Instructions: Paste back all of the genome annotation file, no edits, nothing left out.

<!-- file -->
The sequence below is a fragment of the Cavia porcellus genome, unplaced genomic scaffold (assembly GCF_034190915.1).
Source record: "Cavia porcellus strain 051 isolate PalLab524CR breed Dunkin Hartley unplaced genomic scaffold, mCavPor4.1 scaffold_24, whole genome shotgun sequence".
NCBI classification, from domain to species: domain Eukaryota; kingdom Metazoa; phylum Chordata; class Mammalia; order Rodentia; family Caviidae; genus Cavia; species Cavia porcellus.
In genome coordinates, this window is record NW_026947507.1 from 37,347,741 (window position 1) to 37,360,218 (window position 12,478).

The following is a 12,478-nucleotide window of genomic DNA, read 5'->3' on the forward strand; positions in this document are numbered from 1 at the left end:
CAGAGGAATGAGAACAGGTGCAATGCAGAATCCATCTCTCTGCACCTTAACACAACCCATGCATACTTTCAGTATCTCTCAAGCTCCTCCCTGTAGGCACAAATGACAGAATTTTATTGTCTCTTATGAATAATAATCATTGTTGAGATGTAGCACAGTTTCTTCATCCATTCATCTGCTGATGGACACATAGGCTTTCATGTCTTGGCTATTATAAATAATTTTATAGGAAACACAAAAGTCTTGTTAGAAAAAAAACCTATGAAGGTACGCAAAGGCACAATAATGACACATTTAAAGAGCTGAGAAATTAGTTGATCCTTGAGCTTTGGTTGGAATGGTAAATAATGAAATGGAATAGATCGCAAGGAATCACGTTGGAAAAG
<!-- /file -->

The sequence below is a fragment of the Cavia porcellus genome, unplaced genomic scaffold (assembly GCF_034190915.1).
Source record: "Cavia porcellus strain 051 isolate PalLab524CR breed Dunkin Hartley unplaced genomic scaffold, mCavPor4.1 scaffold_24, whole genome shotgun sequence".
NCBI classification, from domain to species: domain Eukaryota; kingdom Metazoa; phylum Chordata; class Mammalia; order Rodentia; family Caviidae; genus Cavia; species Cavia porcellus.
In genome coordinates, this window is record NW_026947507.1 from 37,347,741 (window position 1) to 37,360,218 (window position 12,478).

The following is a 12,478-nucleotide window of genomic DNA, read 5'->3' on the forward strand; positions in this document are numbered from 1 at the left end:
CAGAGGAATGAGAACAGGTGCAATGCAGAATCCATCTCTCTGCACCTTAACACAACCCATGCATACTTTCAGTATCTCTCAAGCTCCTCCCTGTAGGCACAAATGACAGAATTTTATTGTCTCTTATGAATAATAATCATTGTTGAGATGTAGCACAGTTTCTTCATCCATTCATCTGCTGATGGACACATAGGCTTTCATGTCTTGGCTATTATAAATAATTTTATAGGAAACACAAAAGTCTTGTTAGAAAAAAAACCTATGAAGGTACGCAAAGGCACAATAATGACACATTTAAAGAGCTGAGAAATTAGTTGATCCTTGAGCTTTGGTTGGAATGGTAAATAATGAAATGGAATAGATCGCAAGGAATCACGTTGGAAAAG